Sacred Violence: African Christians and Sectarian Hatred in the Age of Augustine

By Teske, Roland J. | Theological Studies, December 2012 | Go to article overview

Sacred Violence: African Christians and Sectarian Hatred in the Age of Augustine


Teske, Roland J., Theological Studies


SACRED VIOLENCE: AFRICAN CHRISTIANS AND SECTARIAN HATRED IN THE AGE OF AUGUSTINE. By Brent D. Shaw. New York: Cambridge University, 2011. Pp. xviii + 910. $65.

The heftiness of this work is as impressive as the quality of the scholarship by which Shaw guides his readers through an amazingly detailed account of violence between the Christian churches of Africa in the Augustinian era, or rather from the beginning of the Donatist dissent from Catholic Christianity until the triumph of the Arian Vandals over the African provinces in the 430s that brought an end to the split.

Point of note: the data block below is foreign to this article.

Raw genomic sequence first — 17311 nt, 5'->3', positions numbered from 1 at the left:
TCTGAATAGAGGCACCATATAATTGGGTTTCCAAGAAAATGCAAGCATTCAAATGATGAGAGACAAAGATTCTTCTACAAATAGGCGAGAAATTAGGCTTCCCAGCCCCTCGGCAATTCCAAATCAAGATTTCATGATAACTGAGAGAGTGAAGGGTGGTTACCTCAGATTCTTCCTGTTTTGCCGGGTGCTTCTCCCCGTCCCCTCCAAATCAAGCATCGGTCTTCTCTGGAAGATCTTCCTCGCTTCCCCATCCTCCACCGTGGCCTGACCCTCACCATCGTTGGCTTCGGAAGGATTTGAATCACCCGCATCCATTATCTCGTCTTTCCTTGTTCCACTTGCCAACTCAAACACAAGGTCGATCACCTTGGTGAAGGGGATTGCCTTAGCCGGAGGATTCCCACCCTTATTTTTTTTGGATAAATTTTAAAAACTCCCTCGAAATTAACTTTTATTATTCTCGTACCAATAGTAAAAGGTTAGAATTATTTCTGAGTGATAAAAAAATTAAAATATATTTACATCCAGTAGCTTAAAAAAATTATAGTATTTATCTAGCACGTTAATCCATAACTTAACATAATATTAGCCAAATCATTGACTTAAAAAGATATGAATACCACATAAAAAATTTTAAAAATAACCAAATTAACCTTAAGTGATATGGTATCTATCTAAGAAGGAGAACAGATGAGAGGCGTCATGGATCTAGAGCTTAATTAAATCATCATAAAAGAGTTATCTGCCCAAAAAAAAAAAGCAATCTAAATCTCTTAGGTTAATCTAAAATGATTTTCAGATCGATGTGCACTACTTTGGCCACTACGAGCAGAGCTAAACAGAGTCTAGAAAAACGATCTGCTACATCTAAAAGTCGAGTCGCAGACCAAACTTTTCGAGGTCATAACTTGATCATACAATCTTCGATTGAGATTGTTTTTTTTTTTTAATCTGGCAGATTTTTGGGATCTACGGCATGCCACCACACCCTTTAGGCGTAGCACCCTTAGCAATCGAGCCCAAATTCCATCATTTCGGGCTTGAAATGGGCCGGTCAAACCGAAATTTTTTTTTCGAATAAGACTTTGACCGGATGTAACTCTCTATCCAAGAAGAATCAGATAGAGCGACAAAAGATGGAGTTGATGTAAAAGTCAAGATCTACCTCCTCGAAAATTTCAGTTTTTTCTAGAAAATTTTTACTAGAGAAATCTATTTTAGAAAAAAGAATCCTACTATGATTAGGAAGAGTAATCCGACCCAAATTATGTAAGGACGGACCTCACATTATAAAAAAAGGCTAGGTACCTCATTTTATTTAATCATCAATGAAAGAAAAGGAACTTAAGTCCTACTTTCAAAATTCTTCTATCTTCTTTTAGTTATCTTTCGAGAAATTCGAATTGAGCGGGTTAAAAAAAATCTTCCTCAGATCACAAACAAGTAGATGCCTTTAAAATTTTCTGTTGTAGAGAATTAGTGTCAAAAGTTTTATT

For people like me, whose knowledge of the Donatist controversy is principally derived from Augustine's writing, S.'s book will be quite enlightening since it places the long controversy within the wider context of violence in Africa and takes a much less one-sided view of the controversy and of various forms of violence, from physical violence against persons or structures to sermons, hymns, and chants used to rouse partisan violence. Particularly enlightening are the discussions of the identity of the circum-cellions, of Augustine's manipulation of the Council of Carthage in 411, and of the involvement of secular forces in the dispute as the result of pressure exerted upon the imperial court by delegations of bishops, with relative ineffectiveness or often with undesirable results. …

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